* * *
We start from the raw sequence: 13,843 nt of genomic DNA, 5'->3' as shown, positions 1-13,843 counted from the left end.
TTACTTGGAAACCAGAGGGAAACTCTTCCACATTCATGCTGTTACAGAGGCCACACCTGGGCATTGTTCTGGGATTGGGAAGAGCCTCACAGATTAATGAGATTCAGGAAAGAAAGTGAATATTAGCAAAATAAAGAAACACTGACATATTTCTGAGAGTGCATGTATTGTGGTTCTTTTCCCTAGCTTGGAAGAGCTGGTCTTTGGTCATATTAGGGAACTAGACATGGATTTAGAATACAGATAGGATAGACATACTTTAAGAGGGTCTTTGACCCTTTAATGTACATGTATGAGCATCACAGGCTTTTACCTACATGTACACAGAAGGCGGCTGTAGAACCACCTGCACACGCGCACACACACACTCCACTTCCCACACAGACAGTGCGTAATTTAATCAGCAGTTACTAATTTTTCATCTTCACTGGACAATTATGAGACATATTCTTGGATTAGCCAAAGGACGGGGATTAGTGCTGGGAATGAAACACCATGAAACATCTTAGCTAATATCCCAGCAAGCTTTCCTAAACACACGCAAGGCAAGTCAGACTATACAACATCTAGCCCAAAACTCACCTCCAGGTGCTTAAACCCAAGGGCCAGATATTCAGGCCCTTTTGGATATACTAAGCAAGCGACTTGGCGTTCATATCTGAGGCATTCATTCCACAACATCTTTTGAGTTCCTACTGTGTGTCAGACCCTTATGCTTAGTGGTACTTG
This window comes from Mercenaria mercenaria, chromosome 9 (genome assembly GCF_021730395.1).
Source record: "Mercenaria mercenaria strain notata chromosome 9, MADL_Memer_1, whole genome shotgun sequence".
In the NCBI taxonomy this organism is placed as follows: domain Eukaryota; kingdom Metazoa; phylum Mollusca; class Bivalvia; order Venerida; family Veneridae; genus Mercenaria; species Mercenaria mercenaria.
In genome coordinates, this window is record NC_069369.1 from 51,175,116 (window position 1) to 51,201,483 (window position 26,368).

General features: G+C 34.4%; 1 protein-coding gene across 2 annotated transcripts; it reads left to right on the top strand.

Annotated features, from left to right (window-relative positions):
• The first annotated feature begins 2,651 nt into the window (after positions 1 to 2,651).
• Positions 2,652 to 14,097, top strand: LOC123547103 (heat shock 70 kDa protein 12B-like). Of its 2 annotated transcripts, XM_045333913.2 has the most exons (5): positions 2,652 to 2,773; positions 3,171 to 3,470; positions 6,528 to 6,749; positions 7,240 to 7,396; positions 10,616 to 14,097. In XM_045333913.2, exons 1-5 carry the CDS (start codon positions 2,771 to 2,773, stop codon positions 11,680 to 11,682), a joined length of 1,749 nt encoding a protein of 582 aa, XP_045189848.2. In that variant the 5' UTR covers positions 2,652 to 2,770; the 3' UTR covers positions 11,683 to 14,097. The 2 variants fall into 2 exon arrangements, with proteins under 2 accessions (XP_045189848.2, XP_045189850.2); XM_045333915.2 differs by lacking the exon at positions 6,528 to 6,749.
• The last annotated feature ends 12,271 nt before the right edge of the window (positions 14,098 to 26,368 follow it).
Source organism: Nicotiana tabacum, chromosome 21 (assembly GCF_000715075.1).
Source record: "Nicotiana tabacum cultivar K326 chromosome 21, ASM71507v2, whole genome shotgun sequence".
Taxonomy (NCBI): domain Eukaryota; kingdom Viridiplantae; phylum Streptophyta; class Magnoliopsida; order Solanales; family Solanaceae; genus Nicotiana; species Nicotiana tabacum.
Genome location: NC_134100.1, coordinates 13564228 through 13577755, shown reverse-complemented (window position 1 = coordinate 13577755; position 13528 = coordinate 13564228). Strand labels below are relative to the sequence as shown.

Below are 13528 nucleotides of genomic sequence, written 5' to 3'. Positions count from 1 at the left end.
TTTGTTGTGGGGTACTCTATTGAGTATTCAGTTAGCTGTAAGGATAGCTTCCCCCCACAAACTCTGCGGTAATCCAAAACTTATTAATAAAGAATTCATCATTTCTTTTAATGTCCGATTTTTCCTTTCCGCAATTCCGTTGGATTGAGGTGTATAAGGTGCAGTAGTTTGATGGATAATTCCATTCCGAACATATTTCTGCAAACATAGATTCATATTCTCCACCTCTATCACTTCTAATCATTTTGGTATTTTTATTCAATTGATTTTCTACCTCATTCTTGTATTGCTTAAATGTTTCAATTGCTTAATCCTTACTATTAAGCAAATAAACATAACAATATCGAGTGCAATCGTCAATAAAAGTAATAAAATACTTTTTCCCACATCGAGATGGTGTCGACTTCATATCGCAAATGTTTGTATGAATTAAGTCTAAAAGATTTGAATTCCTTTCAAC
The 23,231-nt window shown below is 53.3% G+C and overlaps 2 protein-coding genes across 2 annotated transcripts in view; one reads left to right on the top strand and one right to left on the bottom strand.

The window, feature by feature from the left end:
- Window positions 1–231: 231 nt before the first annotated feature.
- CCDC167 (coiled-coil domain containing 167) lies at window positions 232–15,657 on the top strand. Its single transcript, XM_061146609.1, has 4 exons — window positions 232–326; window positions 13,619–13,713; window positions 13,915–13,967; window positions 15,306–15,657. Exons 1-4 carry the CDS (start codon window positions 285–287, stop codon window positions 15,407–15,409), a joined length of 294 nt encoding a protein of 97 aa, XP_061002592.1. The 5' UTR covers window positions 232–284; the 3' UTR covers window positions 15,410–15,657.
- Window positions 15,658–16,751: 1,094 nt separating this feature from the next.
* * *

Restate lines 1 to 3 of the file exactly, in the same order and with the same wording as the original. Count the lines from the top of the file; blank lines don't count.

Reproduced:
We start from the raw sequence: 13,843 nt of genomic DNA, 5'->3' as shown, positions 1-13,843 counted from the left end.
TTACTTGGAAACCAGAGGGAAACTCTTCCACATTCATGCTGTTACAGAGGCCACACCTGGGCATTGTTCTGGGATTGGGAAGAGCCTCACAGATTAATGAGATTCAGGAAAGAAAGTGAATATTAGCAAAATAAAGAAACACTGACATATTTCTGAGAGTGCATGTATTGTGGTTCTTTTCCCTAGCTTGGAAGAGCTGGTCTTTGGTCATATTAGGGAACTAGACATGGATTTAGAATACAGATAGGATAGACATACTTTAAGAGGGTCTTTGACCCTTTAATGTACATGTATGAGCATCACAGGCTTTTACCTACATGTACACAGAAGGCGGCTGTAGAACCACCTGCACACGCGCACACACACACTCCACTTCCCACACAGACAGTGCGTAATTTAATCAGCAGTTACTAATTTTTCATCTTCACTGGACAATTATGAGACATATTCTTGGATTAGCCAAAGGACGGGGATTAGTGCTGGGAATGAAACACCATGAAACATCTTAGCTAATATCCCAGCAAGCTTTCCTAAACACACGCAAGGCAAGTCAGACTATACAACATCTAGCCCAAAACTCACCTCCAGGTGCTTAAACCCAAGGGCCAGATATTCAGGCCCTTTTGGATATACTAAGCAAGCGACTTGGCGTTCATATCTGAGGCATTCATTCCACAACATCTTTTGAGTTCCTACTGTGTGTCAGACCCTTATGCTTAGTGGTACTTG
This window comes from Mercenaria mercenaria, chromosome 9 (genome assembly GCF_021730395.1).